In regression analysis, bootstrapping is an efficient tool for statistical

deduction, which focused on making a sampling distribution with the key idea of

resampling the originally observed data with replacement1. The term

bootstrapping, proposed by Bradley Efron in his “Bootstrap methods:

another look at the jackknife” published in 1979, is extracted from the cliché

of ‘pulling oneself up by one’s bootstraps’2. So, from the meaning

of this concept, sample data is considered as a population and replacement

samples are constantly drawn from the sample data, which is considered as a

population, to generate the statistical deduction about original sample data. The essential bootstrap analogy states that “the

population is to the sample as the sample is to the bootstrap samples”2.

The bootstrap falls into two types, parametric and nonparametric. Parametric

bootstrapping assumes that the original data set is drawn from some specific

distributions, e.g. normal distribution2. And the samples generally are

pulled as the same size as the original data set. Nonparametric

bootstrapping is right the one described in the start of this summary, which repeatedly

and randomly draws a certain size of bootstrapping samples from the original

data. According to our regression analysis lecture, bootstrapping is quite useful

in non-linear regression and generalized linear models. For small sample size,

the parametric bootstrapping method is highly preferred.2 In large

sample size, nonparametric bootstrapping method would be preferably utilized. For

a more detailed clarification of nonparametric bootstrapping, a sample data

set, A = {x1, x2, …, xk} is randomly drawn from a population B = {X1, X2,

…, XK} and K is much larger than k. The statistic T = t(A) is considered as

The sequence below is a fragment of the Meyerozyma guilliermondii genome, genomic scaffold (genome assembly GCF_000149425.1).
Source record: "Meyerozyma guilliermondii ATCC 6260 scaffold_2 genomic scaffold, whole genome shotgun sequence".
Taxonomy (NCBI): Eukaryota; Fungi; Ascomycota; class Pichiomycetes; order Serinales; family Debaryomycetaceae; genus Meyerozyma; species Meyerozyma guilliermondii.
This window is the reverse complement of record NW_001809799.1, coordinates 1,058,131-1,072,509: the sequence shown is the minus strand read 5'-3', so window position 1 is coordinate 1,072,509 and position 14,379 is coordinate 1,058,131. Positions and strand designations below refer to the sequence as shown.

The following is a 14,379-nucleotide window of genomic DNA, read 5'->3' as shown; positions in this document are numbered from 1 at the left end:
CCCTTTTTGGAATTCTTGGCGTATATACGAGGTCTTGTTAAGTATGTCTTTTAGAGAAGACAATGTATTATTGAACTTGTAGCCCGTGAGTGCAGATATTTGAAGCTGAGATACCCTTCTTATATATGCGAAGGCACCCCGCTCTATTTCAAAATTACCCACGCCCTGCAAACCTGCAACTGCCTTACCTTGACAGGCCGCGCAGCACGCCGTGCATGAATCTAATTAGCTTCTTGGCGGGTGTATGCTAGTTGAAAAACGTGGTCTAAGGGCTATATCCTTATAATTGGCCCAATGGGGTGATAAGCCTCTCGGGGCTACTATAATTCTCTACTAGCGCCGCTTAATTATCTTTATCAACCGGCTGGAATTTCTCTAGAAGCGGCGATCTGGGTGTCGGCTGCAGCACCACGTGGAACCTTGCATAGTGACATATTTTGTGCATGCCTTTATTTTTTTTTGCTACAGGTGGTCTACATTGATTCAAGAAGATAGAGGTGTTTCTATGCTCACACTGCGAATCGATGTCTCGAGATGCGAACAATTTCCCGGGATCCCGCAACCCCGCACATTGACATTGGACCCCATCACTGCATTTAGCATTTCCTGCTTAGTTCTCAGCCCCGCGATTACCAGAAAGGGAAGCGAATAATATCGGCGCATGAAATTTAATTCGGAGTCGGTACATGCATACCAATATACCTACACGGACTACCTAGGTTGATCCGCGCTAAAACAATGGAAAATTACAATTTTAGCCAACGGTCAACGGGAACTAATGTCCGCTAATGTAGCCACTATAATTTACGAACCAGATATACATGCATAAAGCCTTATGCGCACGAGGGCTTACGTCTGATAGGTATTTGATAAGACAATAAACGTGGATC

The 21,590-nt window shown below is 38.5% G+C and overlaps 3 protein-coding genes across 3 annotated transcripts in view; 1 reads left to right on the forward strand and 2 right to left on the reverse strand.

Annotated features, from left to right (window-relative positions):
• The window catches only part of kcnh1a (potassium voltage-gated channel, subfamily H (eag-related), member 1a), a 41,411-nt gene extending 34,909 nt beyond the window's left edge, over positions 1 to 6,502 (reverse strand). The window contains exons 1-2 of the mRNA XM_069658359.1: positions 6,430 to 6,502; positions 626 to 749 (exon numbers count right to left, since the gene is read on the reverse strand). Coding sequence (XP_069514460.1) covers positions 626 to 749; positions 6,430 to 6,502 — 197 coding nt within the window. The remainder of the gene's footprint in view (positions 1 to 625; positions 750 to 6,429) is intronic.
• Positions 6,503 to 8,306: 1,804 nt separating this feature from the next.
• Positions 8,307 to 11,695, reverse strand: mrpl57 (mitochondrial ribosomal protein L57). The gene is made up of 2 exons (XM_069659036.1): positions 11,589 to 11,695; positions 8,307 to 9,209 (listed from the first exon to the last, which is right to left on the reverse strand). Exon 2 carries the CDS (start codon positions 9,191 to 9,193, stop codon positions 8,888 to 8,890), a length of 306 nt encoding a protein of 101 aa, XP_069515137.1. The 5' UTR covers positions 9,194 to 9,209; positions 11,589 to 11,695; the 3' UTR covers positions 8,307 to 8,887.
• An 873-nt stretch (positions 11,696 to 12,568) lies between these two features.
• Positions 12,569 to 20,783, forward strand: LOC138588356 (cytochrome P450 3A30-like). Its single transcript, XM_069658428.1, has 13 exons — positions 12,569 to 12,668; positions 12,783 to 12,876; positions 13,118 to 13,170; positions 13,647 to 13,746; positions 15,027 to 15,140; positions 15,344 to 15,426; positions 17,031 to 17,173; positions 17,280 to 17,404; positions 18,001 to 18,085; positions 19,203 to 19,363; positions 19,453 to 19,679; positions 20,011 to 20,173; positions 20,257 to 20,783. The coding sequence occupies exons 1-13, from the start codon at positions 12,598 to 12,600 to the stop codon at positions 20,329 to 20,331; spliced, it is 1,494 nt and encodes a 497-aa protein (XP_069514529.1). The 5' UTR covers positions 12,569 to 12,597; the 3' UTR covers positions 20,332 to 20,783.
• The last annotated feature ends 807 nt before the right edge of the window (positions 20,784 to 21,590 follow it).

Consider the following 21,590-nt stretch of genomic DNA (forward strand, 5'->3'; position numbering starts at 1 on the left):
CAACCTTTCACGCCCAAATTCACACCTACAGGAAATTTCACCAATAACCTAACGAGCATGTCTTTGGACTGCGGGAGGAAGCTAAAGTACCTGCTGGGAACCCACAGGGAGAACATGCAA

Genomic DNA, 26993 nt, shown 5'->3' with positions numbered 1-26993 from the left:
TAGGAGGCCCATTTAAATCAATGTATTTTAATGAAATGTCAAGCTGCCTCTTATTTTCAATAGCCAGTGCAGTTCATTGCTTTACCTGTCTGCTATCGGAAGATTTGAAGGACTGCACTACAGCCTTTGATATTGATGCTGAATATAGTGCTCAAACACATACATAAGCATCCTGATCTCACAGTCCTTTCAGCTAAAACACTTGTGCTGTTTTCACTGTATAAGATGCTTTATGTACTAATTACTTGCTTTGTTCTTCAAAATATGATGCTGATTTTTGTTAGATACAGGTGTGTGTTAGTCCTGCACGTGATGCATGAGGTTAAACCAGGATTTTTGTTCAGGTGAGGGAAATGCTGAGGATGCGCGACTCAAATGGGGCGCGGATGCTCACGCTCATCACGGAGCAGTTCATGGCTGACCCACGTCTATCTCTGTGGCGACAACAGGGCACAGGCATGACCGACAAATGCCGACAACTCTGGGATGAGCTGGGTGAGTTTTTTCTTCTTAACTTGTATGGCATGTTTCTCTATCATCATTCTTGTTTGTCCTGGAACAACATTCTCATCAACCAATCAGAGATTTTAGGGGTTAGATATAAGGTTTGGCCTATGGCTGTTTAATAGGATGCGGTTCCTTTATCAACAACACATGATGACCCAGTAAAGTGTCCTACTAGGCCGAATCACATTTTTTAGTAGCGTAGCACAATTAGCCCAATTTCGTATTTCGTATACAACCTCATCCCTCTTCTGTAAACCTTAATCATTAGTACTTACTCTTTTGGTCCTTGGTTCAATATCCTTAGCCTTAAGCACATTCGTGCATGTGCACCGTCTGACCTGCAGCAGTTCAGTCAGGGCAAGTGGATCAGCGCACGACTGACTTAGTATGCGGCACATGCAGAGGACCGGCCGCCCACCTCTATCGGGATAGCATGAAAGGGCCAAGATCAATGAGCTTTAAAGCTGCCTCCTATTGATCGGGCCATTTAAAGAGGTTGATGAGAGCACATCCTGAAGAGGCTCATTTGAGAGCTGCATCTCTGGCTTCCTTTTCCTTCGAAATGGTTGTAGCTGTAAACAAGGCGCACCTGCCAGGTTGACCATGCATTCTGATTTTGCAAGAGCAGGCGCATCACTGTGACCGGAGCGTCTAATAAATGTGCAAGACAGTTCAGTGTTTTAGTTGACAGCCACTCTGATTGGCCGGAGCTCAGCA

an estimate of the corresponding population parameter P = t(B).2 Nonparametric

bootstrapping generates the estimate of the sampling distribution of a

statistic in an empirical way. No

assumptions of the form of the population is necessary. Next, a sample of size k

is drawn from the elements of A with replacement, which represents as A?1 = {x?11, x?12, …, x?1k}. In the resampling,

a * note is added to distinguish resampled data from original data. Replacement

is mandatory and supposed to be repeated typically one thousand or ten thousand

times, which is still developing since computation power develops, otherwise

only original sample A would be generated.1 And for each bootstrap estimate of

these samples, mean is calculated to estimate the expectation of the

bootstrapped statistics. Mean minus T is

the estimate of T’s bias. And T?, the bootstrap variance estimate, estimates the sampling variance of the population, P. Then bootstrap confidence

intervals can be calculated using either bootstrap percentile interval approach

or normal theory interval approach. Confidence intervals by bootstrap percentile

method is to use the empirical quantiles of the bootstrap estimates, which is

written as

T?(lower)